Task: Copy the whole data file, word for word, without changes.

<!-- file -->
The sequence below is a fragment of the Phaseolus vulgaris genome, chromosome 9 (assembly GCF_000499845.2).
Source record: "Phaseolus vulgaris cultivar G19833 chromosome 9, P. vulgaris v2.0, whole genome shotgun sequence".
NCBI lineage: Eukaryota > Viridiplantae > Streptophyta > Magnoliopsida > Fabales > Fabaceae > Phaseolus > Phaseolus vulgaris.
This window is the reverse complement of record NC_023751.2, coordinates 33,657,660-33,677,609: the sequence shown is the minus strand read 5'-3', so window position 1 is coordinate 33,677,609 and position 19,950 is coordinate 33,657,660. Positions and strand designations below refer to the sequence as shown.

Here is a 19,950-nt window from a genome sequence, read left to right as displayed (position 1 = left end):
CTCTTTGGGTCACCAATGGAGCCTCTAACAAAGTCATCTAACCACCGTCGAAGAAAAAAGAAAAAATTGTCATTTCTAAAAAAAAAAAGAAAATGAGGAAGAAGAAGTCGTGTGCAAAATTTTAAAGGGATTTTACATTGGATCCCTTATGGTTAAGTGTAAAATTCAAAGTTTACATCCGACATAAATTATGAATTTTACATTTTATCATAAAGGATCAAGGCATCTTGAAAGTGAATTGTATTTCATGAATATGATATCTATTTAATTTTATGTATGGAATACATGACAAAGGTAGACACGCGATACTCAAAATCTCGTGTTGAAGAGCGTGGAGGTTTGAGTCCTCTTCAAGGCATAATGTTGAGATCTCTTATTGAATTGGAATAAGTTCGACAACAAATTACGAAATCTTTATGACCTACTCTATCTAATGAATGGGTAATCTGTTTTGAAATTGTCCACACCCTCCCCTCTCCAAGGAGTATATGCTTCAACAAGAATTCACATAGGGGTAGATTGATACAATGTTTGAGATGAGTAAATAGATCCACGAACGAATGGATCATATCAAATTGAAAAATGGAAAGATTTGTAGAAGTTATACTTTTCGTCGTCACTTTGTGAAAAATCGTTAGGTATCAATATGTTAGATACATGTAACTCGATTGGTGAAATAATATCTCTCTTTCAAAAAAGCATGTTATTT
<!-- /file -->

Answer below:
The sequence below is a fragment of the Phaseolus vulgaris genome, chromosome 9 (assembly GCF_000499845.2).
Source record: "Phaseolus vulgaris cultivar G19833 chromosome 9, P. vulgaris v2.0, whole genome shotgun sequence".
NCBI lineage: Eukaryota > Viridiplantae > Streptophyta > Magnoliopsida > Fabales > Fabaceae > Phaseolus > Phaseolus vulgaris.
This window is the reverse complement of record NC_023751.2, coordinates 33,657,660-33,677,609: the sequence shown is the minus strand read 5'-3', so window position 1 is coordinate 33,677,609 and position 19,950 is coordinate 33,657,660. Positions and strand designations below refer to the sequence as shown.

Here is a 19,950-nt window from a genome sequence, read left to right as displayed (position 1 = left end):
CTCTTTGGGTCACCAATGGAGCCTCTAACAAAGTCATCTAACCACCGTCGAAGAAAAAAGAAAAAATTGTCATTTCTAAAAAAAAAAAGAAAATGAGGAAGAAGAAGTCGTGTGCAAAATTTTAAAGGGATTTTACATTGGATCCCTTATGGTTAAGTGTAAAATTCAAAGTTTACATCCGACATAAATTATGAATTTTACATTTTATCATAAAGGATCAAGGCATCTTGAAAGTGAATTGTATTTCATGAATATGATATCTATTTAATTTTATGTATGGAATACATGACAAAGGTAGACACGCGATACTCAAAATCTCGTGTTGAAGAGCGTGGAGGTTTGAGTCCTCTTCAAGGCATAATGTTGAGATCTCTTATTGAATTGGAATAAGTTCGACAACAAATTACGAAATCTTTATGACCTACTCTATCTAATGAATGGGTAATCTGTTTTGAAATTGTCCACACCCTCCCCTCTCCAAGGAGTATATGCTTCAACAAGAATTCACATAGGGGTAGATTGATACAATGTTTGAGATGAGTAAATAGATCCACGAACGAATGGATCATATCAAATTGAAAAATGGAAAGATTTGTAGAAGTTATACTTTTCGTCGTCACTTTGTGAAAAATCGTTAGGTATCAATATGTTAGATACATGTAACTCGATTGGTGAAATAATATCTCTCTTTCAAAAAAGCATGTTATTT